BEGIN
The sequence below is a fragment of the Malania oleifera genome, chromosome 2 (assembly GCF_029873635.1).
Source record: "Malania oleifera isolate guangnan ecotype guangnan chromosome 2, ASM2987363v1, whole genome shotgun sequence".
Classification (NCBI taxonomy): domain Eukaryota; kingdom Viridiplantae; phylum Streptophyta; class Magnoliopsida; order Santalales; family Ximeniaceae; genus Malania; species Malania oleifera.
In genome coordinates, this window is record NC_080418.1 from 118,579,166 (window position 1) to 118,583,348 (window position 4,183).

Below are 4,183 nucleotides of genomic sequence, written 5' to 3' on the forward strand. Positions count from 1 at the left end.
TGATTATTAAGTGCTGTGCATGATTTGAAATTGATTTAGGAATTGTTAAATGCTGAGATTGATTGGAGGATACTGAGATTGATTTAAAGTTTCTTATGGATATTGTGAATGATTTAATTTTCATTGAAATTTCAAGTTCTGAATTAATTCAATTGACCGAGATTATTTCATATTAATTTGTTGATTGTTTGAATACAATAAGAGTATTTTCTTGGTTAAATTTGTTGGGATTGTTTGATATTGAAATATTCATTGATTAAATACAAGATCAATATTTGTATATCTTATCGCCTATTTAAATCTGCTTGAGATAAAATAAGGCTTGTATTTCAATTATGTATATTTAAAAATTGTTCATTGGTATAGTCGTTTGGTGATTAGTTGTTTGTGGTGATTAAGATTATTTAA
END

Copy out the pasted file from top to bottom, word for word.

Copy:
The sequence below is a fragment of the Malania oleifera genome, chromosome 2 (assembly GCF_029873635.1).
Source record: "Malania oleifera isolate guangnan ecotype guangnan chromosome 2, ASM2987363v1, whole genome shotgun sequence".
Classification (NCBI taxonomy): domain Eukaryota; kingdom Viridiplantae; phylum Streptophyta; class Magnoliopsida; order Santalales; family Ximeniaceae; genus Malania; species Malania oleifera.
In genome coordinates, this window is record NC_080418.1 from 118,579,166 (window position 1) to 118,583,348 (window position 4,183).

Below are 4,183 nucleotides of genomic sequence, written 5' to 3' on the forward strand. Positions count from 1 at the left end.
TGATTATTAAGTGCTGTGCATGATTTGAAATTGATTTAGGAATTGTTAAATGCTGAGATTGATTGGAGGATACTGAGATTGATTTAAAGTTTCTTATGGATATTGTGAATGATTTAATTTTCATTGAAATTTCAAGTTCTGAATTAATTCAATTGACCGAGATTATTTCATATTAATTTGTTGATTGTTTGAATACAATAAGAGTATTTTCTTGGTTAAATTTGTTGGGATTGTTTGATATTGAAATATTCATTGATTAAATACAAGATCAATATTTGTATATCTTATCGCCTATTTAAATCTGCTTGAGATAAAATAAGGCTTGTATTTCAATTATGTATATTTAAAAATTGTTCATTGGTATAGTCGTTTGGTGATTAGTTGTTTGTGGTGATTAAGATTATTTAA